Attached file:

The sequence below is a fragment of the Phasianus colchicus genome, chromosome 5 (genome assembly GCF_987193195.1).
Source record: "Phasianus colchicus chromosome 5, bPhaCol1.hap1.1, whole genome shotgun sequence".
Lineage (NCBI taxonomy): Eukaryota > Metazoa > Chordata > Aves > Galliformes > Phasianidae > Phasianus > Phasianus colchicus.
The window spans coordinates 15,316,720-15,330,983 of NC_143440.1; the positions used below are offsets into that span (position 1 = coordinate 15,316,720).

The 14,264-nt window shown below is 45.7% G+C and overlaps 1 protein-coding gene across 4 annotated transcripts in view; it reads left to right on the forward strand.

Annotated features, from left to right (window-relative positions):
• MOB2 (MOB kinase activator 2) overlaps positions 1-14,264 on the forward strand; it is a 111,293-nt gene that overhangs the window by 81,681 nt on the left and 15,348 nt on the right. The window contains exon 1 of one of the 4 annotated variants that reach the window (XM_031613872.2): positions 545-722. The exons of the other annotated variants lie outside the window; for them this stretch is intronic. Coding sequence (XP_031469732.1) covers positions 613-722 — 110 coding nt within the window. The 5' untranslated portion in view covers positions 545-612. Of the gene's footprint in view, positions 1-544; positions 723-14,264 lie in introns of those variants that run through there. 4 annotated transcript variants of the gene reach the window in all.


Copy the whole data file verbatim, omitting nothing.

The sequence below is a fragment of the Phasianus colchicus genome, chromosome 5 (genome assembly GCF_987193195.1).
Source record: "Phasianus colchicus chromosome 5, bPhaCol1.hap1.1, whole genome shotgun sequence".
Lineage (NCBI taxonomy): Eukaryota > Metazoa > Chordata > Aves > Galliformes > Phasianidae > Phasianus > Phasianus colchicus.
The window spans coordinates 15,316,720-15,330,983 of NC_143440.1; the positions used below are offsets into that span (position 1 = coordinate 15,316,720).

The 14,264-nt window shown below is 45.7% G+C and overlaps 1 protein-coding gene across 4 annotated transcripts in view; it reads left to right on the forward strand.

Annotated features, from left to right (window-relative positions):
• MOB2 (MOB kinase activator 2) overlaps positions 1-14,264 on the forward strand; it is a 111,293-nt gene that overhangs the window by 81,681 nt on the left and 15,348 nt on the right. The window contains exon 1 of one of the 4 annotated variants that reach the window (XM_031613872.2): positions 545-722. The exons of the other annotated variants lie outside the window; for them this stretch is intronic. Coding sequence (XP_031469732.1) covers positions 613-722 — 110 coding nt within the window. The 5' untranslated portion in view covers positions 545-612. Of the gene's footprint in view, positions 1-544; positions 723-14,264 lie in introns of those variants that run through there. 4 annotated transcript variants of the gene reach the window in all.